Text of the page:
Cholesterol Confusion- Cholesterol Is Not Our Enemy


What is cholesterol?

Cholesterol is a “waxy” substance generally produced by our liver. Without we could not live, which is to say cholesterol is vital for many functions in our body. You need cholesterol to help your brain, skin, and other organs grow and work the way they should.

Our body cell has cholesterol in its outer layer. Cholesterol is a lipid that’s created by the body to protect the cell membrane; your body needs it for many things, such as making new cells. Normal cholesterol is important for cellular repair and development. When the amount of cholesterol increases or decreases, the cells are affected.

Cholesterol Confusion

Excess cholesterol builds up in the blood stream. It happens as a result of the inflammation in your body which your cholesterol is constantly fighting. Therefore, you should not fight the body’s defense system (cholesterol) but rather get to the root of the problem. Stress and consequently inflammation are likely reasons for high cholesterol levels. Getting rid of stress and strengthening your immune system will help reduce cholesterol naturally.

Saturated fat and cholesterol necessary for proper cellular function, brain health

Our bodies actually require both saturated fat and cholesterol for proper metabolism, brain health, hormone balance and cellular homeostasis. Without these two important nutritional components, a cascade of health problems can ensue, including debilitating brain conditions like Alzheimer’s and Parkinson’s.

Consequently inflammation and stress are main reasons for high cholesterol levels. Strengthening the immune system and getting rid of stress will reduce your cholesterol naturally.

8 Natural Ways To Reduce Cholesterol Naturally

Cinnamon Essential Oil

The primary components of cinnamon are cinnamaldehyde, gum, tannin, mannitol, coumarins and the essential oils known as aldehydes, eugenol and pinene. Recent studies have found that consuming 1/2 teaspoon of cinnamon each day may reduce blood sugar, cholesterol and triglyceride levels by as much as 20%.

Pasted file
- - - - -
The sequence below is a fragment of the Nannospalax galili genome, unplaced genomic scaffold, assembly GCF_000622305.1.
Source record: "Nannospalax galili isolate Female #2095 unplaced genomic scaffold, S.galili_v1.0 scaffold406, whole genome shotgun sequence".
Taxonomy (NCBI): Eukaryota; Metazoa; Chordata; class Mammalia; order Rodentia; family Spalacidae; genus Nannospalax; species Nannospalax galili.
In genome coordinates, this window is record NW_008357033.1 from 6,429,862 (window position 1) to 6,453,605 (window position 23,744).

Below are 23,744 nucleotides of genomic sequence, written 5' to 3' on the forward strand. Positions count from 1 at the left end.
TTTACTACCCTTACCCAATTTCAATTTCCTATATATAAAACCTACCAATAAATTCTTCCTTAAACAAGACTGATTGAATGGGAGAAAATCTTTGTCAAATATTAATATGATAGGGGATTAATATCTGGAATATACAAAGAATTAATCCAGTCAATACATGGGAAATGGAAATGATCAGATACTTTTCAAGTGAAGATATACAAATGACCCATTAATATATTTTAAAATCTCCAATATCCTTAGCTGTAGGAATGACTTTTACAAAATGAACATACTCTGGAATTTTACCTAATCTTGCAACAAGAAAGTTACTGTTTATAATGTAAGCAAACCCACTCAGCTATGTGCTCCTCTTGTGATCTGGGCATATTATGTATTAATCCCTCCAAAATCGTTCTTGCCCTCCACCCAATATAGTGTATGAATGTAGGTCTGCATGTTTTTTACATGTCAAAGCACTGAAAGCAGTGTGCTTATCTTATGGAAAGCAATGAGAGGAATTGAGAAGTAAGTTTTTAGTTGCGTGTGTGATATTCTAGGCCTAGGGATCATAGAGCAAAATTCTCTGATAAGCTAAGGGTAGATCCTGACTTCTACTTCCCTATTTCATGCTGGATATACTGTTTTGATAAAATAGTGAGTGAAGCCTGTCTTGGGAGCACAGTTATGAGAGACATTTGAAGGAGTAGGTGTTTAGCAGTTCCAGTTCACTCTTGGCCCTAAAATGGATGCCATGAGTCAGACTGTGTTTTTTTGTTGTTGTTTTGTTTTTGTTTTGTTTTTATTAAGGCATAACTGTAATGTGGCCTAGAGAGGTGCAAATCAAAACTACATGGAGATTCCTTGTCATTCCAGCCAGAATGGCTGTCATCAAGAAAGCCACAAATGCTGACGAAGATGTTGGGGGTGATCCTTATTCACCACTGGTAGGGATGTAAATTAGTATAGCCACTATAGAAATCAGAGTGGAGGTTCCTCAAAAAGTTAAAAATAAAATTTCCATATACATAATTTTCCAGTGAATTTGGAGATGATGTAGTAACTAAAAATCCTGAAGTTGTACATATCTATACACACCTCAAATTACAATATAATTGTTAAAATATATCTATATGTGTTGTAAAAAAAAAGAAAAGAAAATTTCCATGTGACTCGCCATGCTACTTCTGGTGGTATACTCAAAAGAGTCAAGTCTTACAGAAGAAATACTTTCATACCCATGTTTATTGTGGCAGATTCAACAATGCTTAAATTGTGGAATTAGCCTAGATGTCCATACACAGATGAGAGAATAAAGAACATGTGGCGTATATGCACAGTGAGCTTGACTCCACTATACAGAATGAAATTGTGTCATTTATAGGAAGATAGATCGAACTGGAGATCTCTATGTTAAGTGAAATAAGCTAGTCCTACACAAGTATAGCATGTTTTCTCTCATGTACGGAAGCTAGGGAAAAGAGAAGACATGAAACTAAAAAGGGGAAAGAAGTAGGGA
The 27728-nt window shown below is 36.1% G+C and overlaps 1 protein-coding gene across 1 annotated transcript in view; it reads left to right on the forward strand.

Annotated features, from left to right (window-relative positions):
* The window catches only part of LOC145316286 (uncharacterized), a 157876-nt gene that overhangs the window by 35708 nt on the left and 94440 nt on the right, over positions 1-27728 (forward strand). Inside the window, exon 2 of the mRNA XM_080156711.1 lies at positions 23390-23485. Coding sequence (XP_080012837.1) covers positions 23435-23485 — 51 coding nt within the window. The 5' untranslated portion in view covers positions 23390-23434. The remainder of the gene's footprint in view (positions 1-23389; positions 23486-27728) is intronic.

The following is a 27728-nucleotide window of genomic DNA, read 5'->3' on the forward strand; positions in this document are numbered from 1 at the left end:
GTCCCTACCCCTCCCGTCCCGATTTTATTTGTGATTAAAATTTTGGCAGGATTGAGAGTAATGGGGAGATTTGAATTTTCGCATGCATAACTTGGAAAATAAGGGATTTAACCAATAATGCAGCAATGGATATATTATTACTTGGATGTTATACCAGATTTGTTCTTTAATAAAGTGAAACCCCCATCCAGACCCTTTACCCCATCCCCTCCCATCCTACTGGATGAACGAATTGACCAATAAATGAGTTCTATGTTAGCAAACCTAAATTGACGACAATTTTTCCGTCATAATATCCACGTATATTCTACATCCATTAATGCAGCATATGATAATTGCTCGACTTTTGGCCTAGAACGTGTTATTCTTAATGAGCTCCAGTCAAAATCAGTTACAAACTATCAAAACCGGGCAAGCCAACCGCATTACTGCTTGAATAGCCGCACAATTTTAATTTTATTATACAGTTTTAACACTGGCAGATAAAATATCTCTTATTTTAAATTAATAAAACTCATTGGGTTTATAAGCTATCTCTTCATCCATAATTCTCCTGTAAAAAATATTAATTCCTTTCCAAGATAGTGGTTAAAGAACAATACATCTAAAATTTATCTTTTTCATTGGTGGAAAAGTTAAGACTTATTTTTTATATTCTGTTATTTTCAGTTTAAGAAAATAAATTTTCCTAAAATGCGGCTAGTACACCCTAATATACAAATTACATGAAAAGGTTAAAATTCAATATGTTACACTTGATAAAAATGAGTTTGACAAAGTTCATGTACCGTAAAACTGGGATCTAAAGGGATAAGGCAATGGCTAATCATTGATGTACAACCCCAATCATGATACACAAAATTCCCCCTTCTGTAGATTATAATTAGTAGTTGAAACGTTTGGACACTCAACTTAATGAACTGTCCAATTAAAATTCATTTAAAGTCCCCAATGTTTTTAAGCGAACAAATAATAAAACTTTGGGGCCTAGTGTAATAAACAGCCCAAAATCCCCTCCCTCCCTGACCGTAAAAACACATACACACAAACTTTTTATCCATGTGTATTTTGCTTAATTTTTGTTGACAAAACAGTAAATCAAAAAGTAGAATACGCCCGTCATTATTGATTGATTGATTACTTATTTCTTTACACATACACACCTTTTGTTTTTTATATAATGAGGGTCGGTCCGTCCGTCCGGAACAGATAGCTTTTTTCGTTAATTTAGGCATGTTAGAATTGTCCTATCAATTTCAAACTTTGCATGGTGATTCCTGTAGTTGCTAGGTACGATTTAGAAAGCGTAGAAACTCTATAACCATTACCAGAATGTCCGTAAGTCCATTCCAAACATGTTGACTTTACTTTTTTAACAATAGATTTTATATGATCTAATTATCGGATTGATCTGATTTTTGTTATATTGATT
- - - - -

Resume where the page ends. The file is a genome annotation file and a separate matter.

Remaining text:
Olive Oil

This common cooking ingredient can help your health. Olive oil is full of heart-healthy monounsaturated fatty acids (MUFAs), which lower LDL cholesterol—and have the welcome side effect of trimming belly fat. Use it to make your own salad dressings, marinate chicken and fish, or roast vegetables.

Oats and Barley

Oats and barley are rich in a form of soluble fibre called beta glucan. Once eaten beta glucan forms a gel which helps bind cholesterol in the intestines and prevent it from being absorbed. It is recommended that we eat about 3g of beta glucan per day. Foods which contain 1g or more of beta glucan can carry a cholesterol lowering claim.


Garlic has been found to lower cholesterol, prevent blood clots, reduce blood pressure, and protect against infections. Now research finds that it helps stop artery-clogging plaque at its earliest stage by keeping cholesterol particles from sticking to artery walls. Try for two to four fresh cloves a day.


In one study researchers found that about ½ tablespoon of cinnamon daily cut total cholesterol by 26 percent. Cinnamon is also an excellent way to make heart healthy foods, like low-fat cottage cheese or Greek yogurt, taste great, and if you sprinkle it on your oatmeal or other foods, you’ll be boasting your breakfast’s cholesterol-fighting power.

Vitamin C

Vitamin C is a powerful antioxidant that helps to reduce inflammation. Vitamin C aids in clearing the blood vessels. It triggers a enzyme that breaks down cholesterol and triglycerides into free fatty acids. This process helps prevent fatty deposits from clinging to the walls of the arteries, which are best known for reducing ir eliminating blood flow to the heart and brain.


In a study from Mexico’s Instituto Mexicano del Seguro Social, women and men who ate one avocado per day for a week had a reduction in total cholesterol of 17 percent. The amazing details: While their levels of unhealthy LDL and triglycerides fell, good HDL levels actually rose—thanks, perhaps to the avocado’s high levels of “good” monounsaturated fat. This fatty fruit is also full of cholesterol-cutting beta-sitosterol.